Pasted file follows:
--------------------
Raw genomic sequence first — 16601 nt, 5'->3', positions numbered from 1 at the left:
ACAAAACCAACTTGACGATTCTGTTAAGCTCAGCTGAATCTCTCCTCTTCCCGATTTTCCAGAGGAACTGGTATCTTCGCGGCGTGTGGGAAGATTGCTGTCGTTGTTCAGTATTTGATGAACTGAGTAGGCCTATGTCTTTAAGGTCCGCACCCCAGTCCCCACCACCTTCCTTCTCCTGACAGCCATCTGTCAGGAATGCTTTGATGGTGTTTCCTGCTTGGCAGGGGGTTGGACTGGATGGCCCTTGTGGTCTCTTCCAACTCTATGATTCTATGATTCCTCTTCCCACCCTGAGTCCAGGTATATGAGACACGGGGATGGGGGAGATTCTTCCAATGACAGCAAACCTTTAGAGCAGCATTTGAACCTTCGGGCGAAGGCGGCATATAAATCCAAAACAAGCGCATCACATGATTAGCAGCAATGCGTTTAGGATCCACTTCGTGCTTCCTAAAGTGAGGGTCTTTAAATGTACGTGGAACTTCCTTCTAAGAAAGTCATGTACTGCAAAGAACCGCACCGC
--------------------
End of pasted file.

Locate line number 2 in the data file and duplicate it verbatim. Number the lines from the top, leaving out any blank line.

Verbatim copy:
ACAAAACCAACTTGACGATTCTGTTAAGCTCAGCTGAATCTCTCCTCTTCCCGATTTTCCAGAGGAACTGGTATCTTCGCGGCGTGTGGGAAGATTGCTGTCGTTGTTCAGTATTTGATGAACTGAGTAGGCCTATGTCTTTAAGGTCCGCACCCCAGTCCCCACCACCTTCCTTCTCCTGACAGCCATCTGTCAGGAATGCTTTGATGGTGTTTCCTGCTTGGCAGGGGGTTGGACTGGATGGCCCTTGTGGTCTCTTCCAACTCTATGATTCTATGATTCCTCTTCCCACCCTGAGTCCAGGTATATGAGACACGGGGATGGGGGAGATTCTTCCAATGACAGCAAACCTTTAGAGCAGCATTTGAACCTTCGGGCGAAGGCGGCATATAAATCCAAAACAAGCGCATCACATGATTAGCAGCAATGCGTTTAGGATCCACTTCGTGCTTCCTAAAGTGAGGGTCTTTAAATGTACGTGGAACTTCCTTCTAAGAAAGTCATGTACTGCAAAGAACCGCACCGC